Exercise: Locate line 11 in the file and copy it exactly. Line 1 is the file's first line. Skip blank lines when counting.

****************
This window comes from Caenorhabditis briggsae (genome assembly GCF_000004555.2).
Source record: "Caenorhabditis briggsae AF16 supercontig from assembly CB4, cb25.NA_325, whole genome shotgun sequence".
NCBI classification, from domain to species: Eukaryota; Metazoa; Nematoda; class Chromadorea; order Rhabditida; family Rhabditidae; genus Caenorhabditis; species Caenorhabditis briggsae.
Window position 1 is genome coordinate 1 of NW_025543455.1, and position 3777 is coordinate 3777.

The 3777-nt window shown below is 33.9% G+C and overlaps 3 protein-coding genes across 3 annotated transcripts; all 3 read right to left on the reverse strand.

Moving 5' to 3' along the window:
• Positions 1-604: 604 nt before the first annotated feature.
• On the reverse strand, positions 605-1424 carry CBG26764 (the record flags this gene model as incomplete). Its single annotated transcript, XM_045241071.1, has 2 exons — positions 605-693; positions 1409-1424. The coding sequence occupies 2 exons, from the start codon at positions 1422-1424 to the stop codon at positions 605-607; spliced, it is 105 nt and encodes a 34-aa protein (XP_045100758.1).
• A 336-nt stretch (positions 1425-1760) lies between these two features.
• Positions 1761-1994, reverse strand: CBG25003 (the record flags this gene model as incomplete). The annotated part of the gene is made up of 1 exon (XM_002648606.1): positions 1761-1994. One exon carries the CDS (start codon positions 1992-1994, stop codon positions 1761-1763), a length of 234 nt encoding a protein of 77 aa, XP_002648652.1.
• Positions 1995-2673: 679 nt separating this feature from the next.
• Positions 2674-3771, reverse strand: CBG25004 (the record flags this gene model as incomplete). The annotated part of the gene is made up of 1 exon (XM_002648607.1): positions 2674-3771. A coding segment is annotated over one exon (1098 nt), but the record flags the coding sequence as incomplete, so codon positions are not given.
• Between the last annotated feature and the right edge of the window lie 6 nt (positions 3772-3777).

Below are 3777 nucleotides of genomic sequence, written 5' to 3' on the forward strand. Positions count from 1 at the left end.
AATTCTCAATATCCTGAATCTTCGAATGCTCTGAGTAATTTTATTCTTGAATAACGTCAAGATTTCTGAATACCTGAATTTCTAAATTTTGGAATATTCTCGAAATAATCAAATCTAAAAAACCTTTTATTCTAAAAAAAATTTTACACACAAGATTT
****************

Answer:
• Positions 1995-2673: 679 nt separating this feature from the next.